50 Symptomology & Altitude Frequency of Occurrence
5,000 ft 10,000 ft 15,000 ft 18,000 ft Blurred vision Hyperventilation Belligerence Cyanosis Tunnel vision Impaired task management Euphoria Confusion Decreased night vision Air hunger Sleepiness Poor judgment Apprehension Slow thinking Muscle coordination Fatigue Headache Dizziness Numbness / Tingling

51 Stages of Hypoxia There are 4 general stages Indifferent Stage
Compensatory Stage Disturbance Stage Critical Stage

52 Indifferent Stage Sea Level to 10,000 feet O2 saturation – 90 to 98%
Stage of normal operations Symptomology may appear with higher altitudes of this range Most persons unaware of symptoms Most common symptoms are increases in respiratory rate and decreases in night vision

53 Compensatory Stage 10,000 to 15,000 feet O2 saturation – 80 to 90%
Symptoms advance from previous stage Efficiency is impaired Night vision decreases 50%

54 Compensatory Stage Respiratory rate and depth increase related to air hunger Blood pressure and heart rate increase Nausea and vomiting (more pronounced in pediatrics) CNS Symptoms Headache Amnesia Decreased LOC Belligerence Fatigue Apprehension Evidenced by Poor judgment Impaired coordination irritability

55 Disturbance Stage 15,000 to 20,000 feet O2 saturation – 70 to 80%
Stage when definitely aware of symptoms Previous symptoms increase in intensity

56 Disturbance Stage (Symptoms)
CNS Slowed thinking Impaired mental functioning Impaired short-term memory Dizziness Sleepiness Loss of muscle coordination Sensory Increase in visual disturbances Mainly peripheral Tunnel vision Numbness Decreased awareness of pain Decreased sense of touch

57 Disturbance Stage (Symptoms)
Personality Euphoria Aggressive or belligerent Depression Over confident Performance Decreased coordination Slowed speech Impaired handwriting Cyanosis

58 Critical Stage 20,000 to 30,000 feet O2 saturation – 60 to 70%
Symptomology Mental confusion Incapacitation Unconsciousness Seizures Inability to remain upright Coma and death Ignored signs and symptoms of hypoxia can result in death

59 Time of Useful Consciousness (TUC)
The interval of time from interruption of an adequate oxygen supply to the tissues to the loss of the ability to help yourself The TUC is the time that the crew member has before LOSING CONSCIOUSNESS from hypoxia! This is the amount of time the crew member has to self-administer oxygen in order to maintain consciousness at higher altitudes DO NOT CONFUSE WITH EFFECTIVE PERFORMANCE TIME (EPT)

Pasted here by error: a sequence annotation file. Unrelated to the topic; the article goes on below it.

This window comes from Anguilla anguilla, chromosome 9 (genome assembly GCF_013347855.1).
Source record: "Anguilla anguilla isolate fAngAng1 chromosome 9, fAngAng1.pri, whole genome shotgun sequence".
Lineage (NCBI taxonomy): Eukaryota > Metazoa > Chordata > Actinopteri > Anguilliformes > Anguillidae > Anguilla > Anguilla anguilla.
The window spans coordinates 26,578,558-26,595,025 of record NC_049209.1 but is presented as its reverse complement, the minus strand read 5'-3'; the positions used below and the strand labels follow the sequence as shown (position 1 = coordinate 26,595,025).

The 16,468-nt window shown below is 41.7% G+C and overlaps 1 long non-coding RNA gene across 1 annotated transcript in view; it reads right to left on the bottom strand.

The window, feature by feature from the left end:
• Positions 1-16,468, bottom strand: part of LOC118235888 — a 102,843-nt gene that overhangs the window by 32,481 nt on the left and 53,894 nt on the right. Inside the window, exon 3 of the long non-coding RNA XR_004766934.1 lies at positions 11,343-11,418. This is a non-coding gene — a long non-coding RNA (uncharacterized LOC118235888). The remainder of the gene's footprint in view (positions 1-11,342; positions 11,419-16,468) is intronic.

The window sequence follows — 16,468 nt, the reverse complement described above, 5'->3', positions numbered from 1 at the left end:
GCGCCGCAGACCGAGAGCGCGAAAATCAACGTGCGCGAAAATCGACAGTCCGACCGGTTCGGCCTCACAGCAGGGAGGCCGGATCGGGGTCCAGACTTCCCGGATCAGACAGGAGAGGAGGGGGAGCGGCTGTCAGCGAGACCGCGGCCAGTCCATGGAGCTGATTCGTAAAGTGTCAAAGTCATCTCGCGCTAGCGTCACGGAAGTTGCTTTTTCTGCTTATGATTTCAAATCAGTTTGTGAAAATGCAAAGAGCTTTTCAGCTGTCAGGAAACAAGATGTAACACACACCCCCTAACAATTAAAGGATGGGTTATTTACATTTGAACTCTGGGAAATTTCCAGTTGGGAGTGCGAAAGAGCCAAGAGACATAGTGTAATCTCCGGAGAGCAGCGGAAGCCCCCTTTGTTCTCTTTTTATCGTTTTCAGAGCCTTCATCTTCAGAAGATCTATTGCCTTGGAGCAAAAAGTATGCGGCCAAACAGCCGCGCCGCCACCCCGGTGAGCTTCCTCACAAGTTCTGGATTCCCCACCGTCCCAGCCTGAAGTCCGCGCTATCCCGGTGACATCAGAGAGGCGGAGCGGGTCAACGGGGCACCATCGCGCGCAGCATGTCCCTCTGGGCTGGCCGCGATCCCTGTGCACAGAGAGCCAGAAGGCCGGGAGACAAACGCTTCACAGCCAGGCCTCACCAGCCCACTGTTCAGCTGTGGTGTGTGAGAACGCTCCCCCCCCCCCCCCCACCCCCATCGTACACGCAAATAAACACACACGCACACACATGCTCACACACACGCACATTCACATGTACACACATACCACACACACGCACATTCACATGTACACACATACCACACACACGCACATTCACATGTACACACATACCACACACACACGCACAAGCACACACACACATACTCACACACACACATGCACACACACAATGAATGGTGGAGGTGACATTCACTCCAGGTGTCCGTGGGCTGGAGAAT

60 Effective Performance Time (EPT)
The amount of time a crew member can effectively function with an insufficient supply of oxygen NOT TIME OF USEFUL CONSCIOUSNESS (TUC)

61 Time of Useful Consciousness (TUC)
Explained by the gas laws Henry’s Law O2 levels in the blood decrease in response to lower PaO2 Law of Gaseous Diffusion Diffusion of gas from an area of higher concentration to an area of lower concentration The greater the gradient – the faster the rate of diffusion and thus a rapid drop in TUC with increases in altitude

62 Time of Useful Consciousness (TUC)
Altitude in Feet / Flight Level TUC 12,000 to 20,000 feet (FL 200) 20 to 30 minutes 25,000 feet (FL 250) 3 to 5 minutes 30,000 feet (FL 300) 1 to 2 minutes 35,000 feet (FL 350) 30 to 60 seconds 40,000 feet (FL 400) 15 to 20 seconds 50,000 feet (FL 500) 9 to 12 seconds

63 Time of Useful Consciousness (TUC)
A rapid decompression can reduce the TUC by 50% Flight team members must be aware of their status Those who become incapacitated are a risk not only to themselves but to their patients and partners as well

64 Factors Involved in Hypoxia
Altitude Rate of ascent Duration of exposure Individual tolerance Physical fitness Physical activity Environmental temperatures Self-imposed stresses

65 Prevention of Hypoxia Cabin pressurization (discussed later)
Supplemental oxygen Ensures adequate oxygen deliver to lungs Oxygen adjustment calculation Used to calculate increase in oxygen delivery to compensate for decreases in PaO2 associated with altitude

66 Oxygen Adjustment Calculation
%IO2 x BP1 BP2 Where BP1 = barometric pressure prior to ascent BP2 = barometric pressure at altitude IO2 = inspired O2 = %IO2 required at altitude

67 Oxygen Adjustment Calculation
Example A patient is flown from seal level (760 mm Hg) to 5,000 feet (632 mm Hg) 21% x 760 632 A patient on .50 IO2 is flown from sea level (760 mm Hg) to 5,000 feet (632 mm Hg) 50% x 760 = .25 IO2 required = .60 IO2 required

68 Oxygen Delivery / Adjustment Altitude Chart
FIO2 SL 1,000 2,000 3,000 4,000 5,000 6,000 7,000 8,000 9,000 10,000 .21 159 153 148 143 138 132 128 123 118 113 109 .22 167 161 155 150 144 139 134 129 124 119 115 .24 182 176 170 163 157 152 146 141 135 130 126 .28 213 205 198 191 184 177 164 158 147 .30 228 220 212 204 197 190 183 169 .34 258 250 240 232 223 215 207 199 192 178 .36 274 264 254 245 236 219 211 203 195 188 .40 304 293 283 272 262 253 244 235 226 217 209 .44 334 322 311 300 289 278 268 248 238 230 .50 380 366 353 341 328 316 282 271 .55 418 403 389 375 361 348 335 310 298 288 .60 456 440 424 409 394 379 365 352 339 325 314 .65 494 476 459 443 427 411 396 381 367 340 .70 532 513 495 477 426 410 395 .75 570 550 530 511 492 474 457 423 406 393 .80 608 586 565 545 525 506 487 469 452 434 419 .85 646 623 601 579 558 537 518 498 480 461 445 .90 684 660 636 613 591 569 548 528 489 471 .95 722 696 671 647 557 536 515 1.00 760 733 707 681 656 609 542 524

69 Positive Pressure Breathing
Method of maintaining an adequate alveolar pO2 at high cabin altitudes (above 40,000 feet) Positive pressure drives the O2 to diffuse Causes a reversal of the breathing cycle to passive inspiration and very active expiration

70 Positive Pressure Breathing
Tendency to hyperventilate must be monitored, and controlled with training Use is limited in duration due to physiological effects of decreased venous return to the heart (stagnant hypoxia) Other limitations include very difficult speech over forced airflow, poor communication, and a feeling of claustrophobia in some individuals